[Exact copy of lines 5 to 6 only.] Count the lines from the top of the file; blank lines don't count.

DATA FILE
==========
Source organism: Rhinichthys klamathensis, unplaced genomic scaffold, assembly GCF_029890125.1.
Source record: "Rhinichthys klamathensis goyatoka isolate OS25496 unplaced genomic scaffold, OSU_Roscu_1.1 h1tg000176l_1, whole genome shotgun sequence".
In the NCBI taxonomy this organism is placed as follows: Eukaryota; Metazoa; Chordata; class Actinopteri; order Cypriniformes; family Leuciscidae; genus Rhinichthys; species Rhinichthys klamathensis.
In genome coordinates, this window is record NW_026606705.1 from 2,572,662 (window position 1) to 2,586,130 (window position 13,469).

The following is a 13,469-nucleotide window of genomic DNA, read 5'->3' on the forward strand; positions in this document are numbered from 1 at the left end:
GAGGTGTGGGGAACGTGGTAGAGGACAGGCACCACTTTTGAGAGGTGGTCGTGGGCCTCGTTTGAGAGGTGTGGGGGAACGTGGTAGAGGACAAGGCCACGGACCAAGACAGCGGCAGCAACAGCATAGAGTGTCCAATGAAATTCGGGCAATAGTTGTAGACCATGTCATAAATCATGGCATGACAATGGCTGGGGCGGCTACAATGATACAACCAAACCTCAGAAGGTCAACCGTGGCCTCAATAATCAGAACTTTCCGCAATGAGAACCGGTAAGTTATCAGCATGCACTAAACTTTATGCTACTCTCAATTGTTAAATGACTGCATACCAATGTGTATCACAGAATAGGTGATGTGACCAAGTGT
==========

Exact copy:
The following is a 13,469-nucleotide window of genomic DNA, read 5'->3' on the forward strand; positions in this document are numbered from 1 at the left end:
GAGGTGTGGGGAACGTGGTAGAGGACAGGCACCACTTTTGAGAGGTGGTCGTGGGCCTCGTTTGAGAGGTGTGGGGGAACGTGGTAGAGGACAAGGCCACGGACCAAGACAGCGGCAGCAACAGCATAGAGTGTCCAATGAAATTCGGGCAATAGTTGTAGACCATGTCATAAATCATGGCATGACAATGGCTGGGGCGGCTACAATGATACAACCAAACCTCAGAAGGTCAACCGTGGCCTCAATAATCAGAACTTTCCGCAATGAGAACCGGTAAGTTATCAGCATGCACTAAACTTTATGCTACTCTCAATTGTTAAATGACTGCATACCAATGTGTATCACAGAATAGGTGATGTGACCAAGTGT